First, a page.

America’s Economic Inequality

By: Rivka Lasson VP of Economic Equality and Healthcare  |  May 25, 2021
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By Rivka Lasson, VP of Economic Inequality and Healthcare

Regardless of one’s political standpoint and their thoughts on the subject, there is a very clear and present scale of economic distribution of wealth in the United States today. To call it inequality is beyond just the simple definition as it has made its way to become a political and sociocultural statement. The state of our country’s economy is one that has torn the country apart, as capitalists and socialists fight over the legitimacy and integrity of the wealth distribution in America. As a free country bound by liberty and equality, such an inequality may seem to be contradictory to the mantra our country holds sacred, but as years progress and the ideals of the country shift to a more open, expansive state of being, we Americans have the responsibility to make sure we are getting the proper social welfare necessary to keep up with the everchanging times.

Even in the midst of the COVID-19 pandemic, through which our country has had a call for social welfare unlike anything seen in the last few generations, the country has still managed to somehow maintain very similar wealth gaps and positions that it has had for quite some time. A study by the Pew Research indicates that the same gap of wealth between white and black Americans has actually grown from about $23,800 in 1970 to roughly $33,000 in 2018 (par. 3), something that our country’s expansive mindset is strongly against, with 61% of Americans believing that this inequality is too much (par. 4).

So, what are we doing? Why is there an ever-present call for the tightening and closing of the wealth income gap but instead of closing, it has been expanding? Why is this country – so impassioned by the ideals of equality for all, the rights of all, and the justice for all – still suffering from such a gap? Is it the fault of the left? Not really, because the left-leaning socialists are doing as much as they can to elect officials who will lead the economy into a state where distribution of wealth will be as social welfare dictates it to be. In addition, with the economic distribution closing via a commonwealth, socialists believe that if the government controls the wealth, there will be a better usage of our country’s resources and this will reflect on the sociocultural aspects of daily life. Then, is it the fault of the right? Also, not really, because the idea behind capitalism is that people will work for their money, and in truth, people do rightfully deserve the money for which they work hard. Furthermore, the right is not calling for fewer people to get jobs; in fact, they have embraced it in the past. Where is the middle ground then?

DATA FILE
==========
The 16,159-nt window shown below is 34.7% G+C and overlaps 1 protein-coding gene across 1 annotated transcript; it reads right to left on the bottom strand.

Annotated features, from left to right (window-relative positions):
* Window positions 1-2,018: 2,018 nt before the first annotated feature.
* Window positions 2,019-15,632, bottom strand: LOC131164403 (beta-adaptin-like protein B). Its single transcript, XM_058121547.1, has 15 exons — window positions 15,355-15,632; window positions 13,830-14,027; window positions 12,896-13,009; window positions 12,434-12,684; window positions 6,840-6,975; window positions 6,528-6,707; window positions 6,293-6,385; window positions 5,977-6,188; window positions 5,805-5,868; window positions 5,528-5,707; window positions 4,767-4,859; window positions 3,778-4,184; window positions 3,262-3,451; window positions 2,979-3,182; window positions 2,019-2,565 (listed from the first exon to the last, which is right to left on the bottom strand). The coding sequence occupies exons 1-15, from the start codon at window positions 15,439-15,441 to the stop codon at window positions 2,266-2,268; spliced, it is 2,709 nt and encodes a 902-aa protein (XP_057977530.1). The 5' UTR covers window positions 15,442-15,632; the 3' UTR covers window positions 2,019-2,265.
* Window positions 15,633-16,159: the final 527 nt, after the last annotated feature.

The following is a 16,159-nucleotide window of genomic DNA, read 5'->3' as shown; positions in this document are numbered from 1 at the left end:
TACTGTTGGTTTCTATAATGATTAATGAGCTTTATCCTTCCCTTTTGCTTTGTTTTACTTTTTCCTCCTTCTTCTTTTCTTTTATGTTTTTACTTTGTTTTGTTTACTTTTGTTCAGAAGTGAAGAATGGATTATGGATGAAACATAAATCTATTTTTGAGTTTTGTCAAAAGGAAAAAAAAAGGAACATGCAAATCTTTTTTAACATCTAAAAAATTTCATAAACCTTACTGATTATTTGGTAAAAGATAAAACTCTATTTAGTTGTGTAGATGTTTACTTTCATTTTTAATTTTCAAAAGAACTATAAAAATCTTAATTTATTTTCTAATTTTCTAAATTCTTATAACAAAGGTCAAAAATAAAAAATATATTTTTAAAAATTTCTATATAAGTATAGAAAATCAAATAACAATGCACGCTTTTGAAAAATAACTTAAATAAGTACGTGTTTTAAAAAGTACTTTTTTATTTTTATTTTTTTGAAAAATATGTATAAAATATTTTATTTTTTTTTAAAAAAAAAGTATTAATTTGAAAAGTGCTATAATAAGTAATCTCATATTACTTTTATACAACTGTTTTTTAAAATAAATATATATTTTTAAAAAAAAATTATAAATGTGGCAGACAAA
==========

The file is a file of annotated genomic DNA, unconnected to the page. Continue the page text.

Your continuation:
Very similarly reflective of the individuals of our country so torn apart by strong political beliefs, in order to fill the wealth gap, there needs to be a mixture of socialism and capitalism working  together in a harmonious blend. The left needs to understand that the more socialism takes over the expectations of the country, the more financially unstable we will become amongst the global economic powers. G-d forbid we take a similar turn for the worst like Venezuela, whose economy turned into a socialist nightmare, where over 270 billion Venezuelan bolívares sum up to a United States dollar (XE Currency Exchange Rates), and the streets are piled with bills. The right, too, needs to be aware that if capitalism floods the country, then the wealth will eventually be crammed into the top 5% of the country, and very possibly more, leaving the welfare of the bottom 95% in a state of poverty. Yes, such cases are extreme, but it is never too late to think about the future, and although we do not see the consequences of our turmoil now, we will one day if our country continues to be immersed in war over its well- being. Coming together – creating a society that takes the positive elements of each perspective and meshes them together – while idealistic, is the only way we won’t have to live in fear of our country’s economic downfall and the gap widening to the point where we end up in a state of chaos and despair.

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